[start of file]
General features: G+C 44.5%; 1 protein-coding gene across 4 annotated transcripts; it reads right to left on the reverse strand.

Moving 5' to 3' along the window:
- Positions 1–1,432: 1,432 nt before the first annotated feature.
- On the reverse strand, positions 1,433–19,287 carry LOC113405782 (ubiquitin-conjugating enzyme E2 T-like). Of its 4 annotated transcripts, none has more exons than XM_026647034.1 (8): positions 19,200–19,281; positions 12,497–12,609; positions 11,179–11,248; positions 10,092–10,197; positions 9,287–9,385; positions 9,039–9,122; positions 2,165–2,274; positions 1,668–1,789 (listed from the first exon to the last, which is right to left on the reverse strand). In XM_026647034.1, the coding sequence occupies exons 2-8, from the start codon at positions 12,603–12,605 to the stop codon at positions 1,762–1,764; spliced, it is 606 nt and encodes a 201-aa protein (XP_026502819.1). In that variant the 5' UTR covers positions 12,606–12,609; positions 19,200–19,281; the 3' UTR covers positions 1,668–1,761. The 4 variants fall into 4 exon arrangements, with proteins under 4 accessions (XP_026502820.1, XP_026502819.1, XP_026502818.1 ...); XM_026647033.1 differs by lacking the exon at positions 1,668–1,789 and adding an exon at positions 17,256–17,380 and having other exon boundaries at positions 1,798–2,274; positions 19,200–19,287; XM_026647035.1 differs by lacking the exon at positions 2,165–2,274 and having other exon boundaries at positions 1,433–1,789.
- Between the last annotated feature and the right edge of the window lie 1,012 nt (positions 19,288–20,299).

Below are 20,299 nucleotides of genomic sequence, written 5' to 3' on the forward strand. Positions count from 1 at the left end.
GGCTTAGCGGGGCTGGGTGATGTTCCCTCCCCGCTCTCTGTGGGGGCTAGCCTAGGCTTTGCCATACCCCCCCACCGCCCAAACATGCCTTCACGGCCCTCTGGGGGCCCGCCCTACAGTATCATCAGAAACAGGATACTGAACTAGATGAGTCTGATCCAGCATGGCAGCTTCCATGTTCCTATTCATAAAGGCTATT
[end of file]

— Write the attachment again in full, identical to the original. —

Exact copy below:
General features: G+C 44.5%; 1 protein-coding gene across 4 annotated transcripts; it reads right to left on the reverse strand.

Moving 5' to 3' along the window:
- Positions 1–1,432: 1,432 nt before the first annotated feature.
- On the reverse strand, positions 1,433–19,287 carry LOC113405782 (ubiquitin-conjugating enzyme E2 T-like). Of its 4 annotated transcripts, none has more exons than XM_026647034.1 (8): positions 19,200–19,281; positions 12,497–12,609; positions 11,179–11,248; positions 10,092–10,197; positions 9,287–9,385; positions 9,039–9,122; positions 2,165–2,274; positions 1,668–1,789 (listed from the first exon to the last, which is right to left on the reverse strand). In XM_026647034.1, the coding sequence occupies exons 2-8, from the start codon at positions 12,603–12,605 to the stop codon at positions 1,762–1,764; spliced, it is 606 nt and encodes a 201-aa protein (XP_026502819.1). In that variant the 5' UTR covers positions 12,606–12,609; positions 19,200–19,281; the 3' UTR covers positions 1,668–1,761. The 4 variants fall into 4 exon arrangements, with proteins under 4 accessions (XP_026502820.1, XP_026502819.1, XP_026502818.1 ...); XM_026647033.1 differs by lacking the exon at positions 1,668–1,789 and adding an exon at positions 17,256–17,380 and having other exon boundaries at positions 1,798–2,274; positions 19,200–19,287; XM_026647035.1 differs by lacking the exon at positions 2,165–2,274 and having other exon boundaries at positions 1,433–1,789.
- Between the last annotated feature and the right edge of the window lie 1,012 nt (positions 19,288–20,299).

Below are 20,299 nucleotides of genomic sequence, written 5' to 3' on the forward strand. Positions count from 1 at the left end.
GGCTTAGCGGGGCTGGGTGATGTTCCCTCCCCGCTCTCTGTGGGGGCTAGCCTAGGCTTTGCCATACCCCCCCACCGCCCAAACATGCCTTCACGGCCCTCTGGGGGCCCGCCCTACAGTATCATCAGAAACAGGATACTGAACTAGATGAGTCTGATCCAGCATGGCAGCTTCCATGTTCCTATTCATAAAGGCTATT